WHAT IS BUS RAPID TRANSIT? | ABOUT BRT AND THE HISTORY OF TRANSPORTATION ON VAN NESS AVENUE
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Bus rapid transit (BRT) is an affordable approach to creating true rapid transit along San Francisco’s major North-South travel route. The Van Ness Avenue BRT Feasibility Study, called for in the 2004 Countywide Transportation Plan and adopted in 2006 by the Transportation Authority and San Francisco Municipal Transportation Agency boards, found that BRT on Van Ness Avenue would likely provide significant transit benefits with manageable impacts, and called for an environmental review of the project. (See the Environmental Review page.)
- Bus Rapid Transit on Wikipedia
- Other cities with Bus Rapid Transit
- The evolution of Van Ness Avenue into one of San Francisco's major Noth-South corridors
San Francisco Elected Officials, Stakeholders, and Staff Check out Mexico City BRT
In late May, 2013, Transportation Authority and SFMTA staff accompanied a delegation of San Francisco elected officials and stakeholders to Mexico City, where they got a chance to see a new BRT system firsthand. In addition to being impressed by the system’s ability to get high volumes of passengers where they need to go quickly and efficiently, the delegation was pleased to learn that Mexico City travelers often choose to ride the BRT versus the Metro (subway). The high-quality feel of the stations, BRT vehicles, fare prepayment, and dedicated lanes really do make it a mode of choice for all types of travelers. The trip was funded by the Rockefeller Foundation and led by staff from the Institute for Transportation and Development Policy (www.itdp.org). See a presentation on the trip on the San Francisco Planning and Urban Research (SPUR) website.
WHICH ROUTES? Muni Routes 47 and 49. Golden Gate Transit Routes 10, 70, 80, 93, and 101.
WHERE? Dedicated BRT lanes would extend along Van Ness Avenue from Lombard St. to Mission St.
WHEN? Construction could begin in 2014 for start of service in 2016.
HOW MUCH? The LPA will cost approximately $126 million. More than $100M in funding for the project has already been identified from planned sources such as the FTA’s Small Starts program ($75M), the Prop K local sales tax measure for transportation ($20M), and additional millions from Caltrans roadway maintenance funds and a developer contribution from the California Pacific Medical Center redevelopment project. The project anticipates a full funding plan in the near future.
HIGHEST FEDERAL RATING. While undergoing planning and design, the project received the FTA’s highest rating for cost-effectiveness several years in a row (one of only two projects in the nations to receive this designation!), an indication of its high benefit-to-cost ratio.
The Van Ness BRT Feasibility Study, adopted by the Transportation Authority and MTA Boards in December 2006, found that BRT on Van Ness would have significant transit benefits and relatively little negative impact.
The Van Ness Avenue BRT is proposed on Van Ness Avenue (and one block of South Van Ness Avenue), and extends approximately 2 miles from Mission Street to Lombard Street. With implementation of the BRT, two mixed-flow traffic lanes (one southbound and one northbound) would be converted into two dedicated transit lanes. The Locally Preferred Alternative for Van Ness BRT, Center-Lane BRT with Right Side Boarding/Single Median and Limited Left Turns, represents a hybrid design that borrows from the most compelling features of the two center running alternatives analyzed in the Draft EIS/EIR. Key features include:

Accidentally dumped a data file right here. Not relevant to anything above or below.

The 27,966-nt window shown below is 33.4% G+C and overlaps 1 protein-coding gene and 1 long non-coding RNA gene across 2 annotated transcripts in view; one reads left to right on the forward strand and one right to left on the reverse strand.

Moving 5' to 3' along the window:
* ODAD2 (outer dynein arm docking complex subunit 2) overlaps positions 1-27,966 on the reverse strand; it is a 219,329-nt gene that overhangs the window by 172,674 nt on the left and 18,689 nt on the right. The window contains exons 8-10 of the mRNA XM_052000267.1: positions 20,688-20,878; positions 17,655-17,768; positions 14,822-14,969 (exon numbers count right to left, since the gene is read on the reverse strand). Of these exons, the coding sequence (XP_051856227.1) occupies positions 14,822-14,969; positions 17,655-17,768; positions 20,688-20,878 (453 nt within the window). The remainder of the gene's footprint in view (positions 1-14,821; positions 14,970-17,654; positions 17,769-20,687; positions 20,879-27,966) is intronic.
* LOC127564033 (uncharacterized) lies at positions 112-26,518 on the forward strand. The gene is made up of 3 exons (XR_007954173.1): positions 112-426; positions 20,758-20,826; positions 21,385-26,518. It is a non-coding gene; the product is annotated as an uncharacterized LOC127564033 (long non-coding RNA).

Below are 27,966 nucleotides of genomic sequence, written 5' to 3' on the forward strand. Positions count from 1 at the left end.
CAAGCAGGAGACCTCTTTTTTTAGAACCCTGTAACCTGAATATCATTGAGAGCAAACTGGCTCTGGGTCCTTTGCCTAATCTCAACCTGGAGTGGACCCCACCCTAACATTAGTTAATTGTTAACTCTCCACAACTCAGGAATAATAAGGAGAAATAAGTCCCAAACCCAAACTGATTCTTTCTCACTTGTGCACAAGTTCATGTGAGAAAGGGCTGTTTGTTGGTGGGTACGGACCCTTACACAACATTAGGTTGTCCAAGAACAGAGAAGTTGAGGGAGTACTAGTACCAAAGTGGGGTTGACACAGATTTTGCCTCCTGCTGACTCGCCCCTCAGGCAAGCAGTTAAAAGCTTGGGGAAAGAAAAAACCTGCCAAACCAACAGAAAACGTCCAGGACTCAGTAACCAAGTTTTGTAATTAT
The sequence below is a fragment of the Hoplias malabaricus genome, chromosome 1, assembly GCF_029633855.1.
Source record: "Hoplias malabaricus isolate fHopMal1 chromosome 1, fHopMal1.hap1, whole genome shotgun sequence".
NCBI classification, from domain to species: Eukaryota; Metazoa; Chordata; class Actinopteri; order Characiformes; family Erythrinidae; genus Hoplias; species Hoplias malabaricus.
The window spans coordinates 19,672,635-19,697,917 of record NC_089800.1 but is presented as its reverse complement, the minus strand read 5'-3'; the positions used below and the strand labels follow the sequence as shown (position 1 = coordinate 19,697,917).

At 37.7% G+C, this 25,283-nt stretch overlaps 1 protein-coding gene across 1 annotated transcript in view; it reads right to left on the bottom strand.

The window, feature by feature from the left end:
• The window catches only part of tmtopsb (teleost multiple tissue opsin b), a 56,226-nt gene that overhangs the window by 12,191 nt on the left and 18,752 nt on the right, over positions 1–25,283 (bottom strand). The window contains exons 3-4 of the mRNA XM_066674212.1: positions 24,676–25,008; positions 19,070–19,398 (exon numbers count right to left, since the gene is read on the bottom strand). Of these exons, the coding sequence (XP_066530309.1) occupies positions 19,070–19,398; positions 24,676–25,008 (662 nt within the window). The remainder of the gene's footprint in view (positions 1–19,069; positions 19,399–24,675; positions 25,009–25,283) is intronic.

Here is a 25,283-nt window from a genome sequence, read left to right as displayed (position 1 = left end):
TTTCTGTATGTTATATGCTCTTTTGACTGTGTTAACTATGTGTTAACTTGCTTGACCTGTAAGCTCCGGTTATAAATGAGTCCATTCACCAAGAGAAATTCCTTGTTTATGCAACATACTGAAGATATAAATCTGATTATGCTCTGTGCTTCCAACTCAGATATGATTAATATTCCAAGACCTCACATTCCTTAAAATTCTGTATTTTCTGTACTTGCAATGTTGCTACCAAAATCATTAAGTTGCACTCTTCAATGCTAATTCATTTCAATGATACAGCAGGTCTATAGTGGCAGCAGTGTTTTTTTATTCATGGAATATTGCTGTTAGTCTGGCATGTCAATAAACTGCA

- Dedicated bus lane separated from regular traffic to improve transit performance.
- High quality stations and shelters with level or near level boarding to reduce loading and unloading
- Elimination of all left turns along Van Ness Avenue except Lombard (northbound) and Broadway (southbound) to enhance pedestrian safety and transit and traffic performance. [Download PDF diagram]
- Transit signal priority to reduce signal delays for transit vehicles
- New, low floor buses using standard right side doors
- Optimized stop spacing to reduce the amount of time buses are stopped.
BRT stations are shown as red dots. Muni bus routes 47 and 49 would continue north and south of the project study area.
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The Draft EIS/EIR, describing the project and potential environmental impacts, was available for public review and comment for 45 days, ending on December 23, 2011. It is still available for download (PDF) on our Environmental Review page. You can also download a PDF copy of the Executive Summary. The entire document may be viewed on CD or as hard-copy at the Transportation Authority's offices (see address below).
The Federal Transportation Agency will consider issuance of a Record of Decision, completing the federal environmental review process. Should the project obtain this final approval, construction would begin in late 2015 with the start of revenue anticipated in early 2018.
We encourage members of the public to contact us about the project via email or letter, addressed to Van Ness BRT EIS/EIR, Attn: Michael Schwartz, Senior Transportation Planner, San Francisco County Transportation Authority, 1455 Market St., 22nd Floor, San Francisco, CA 94103.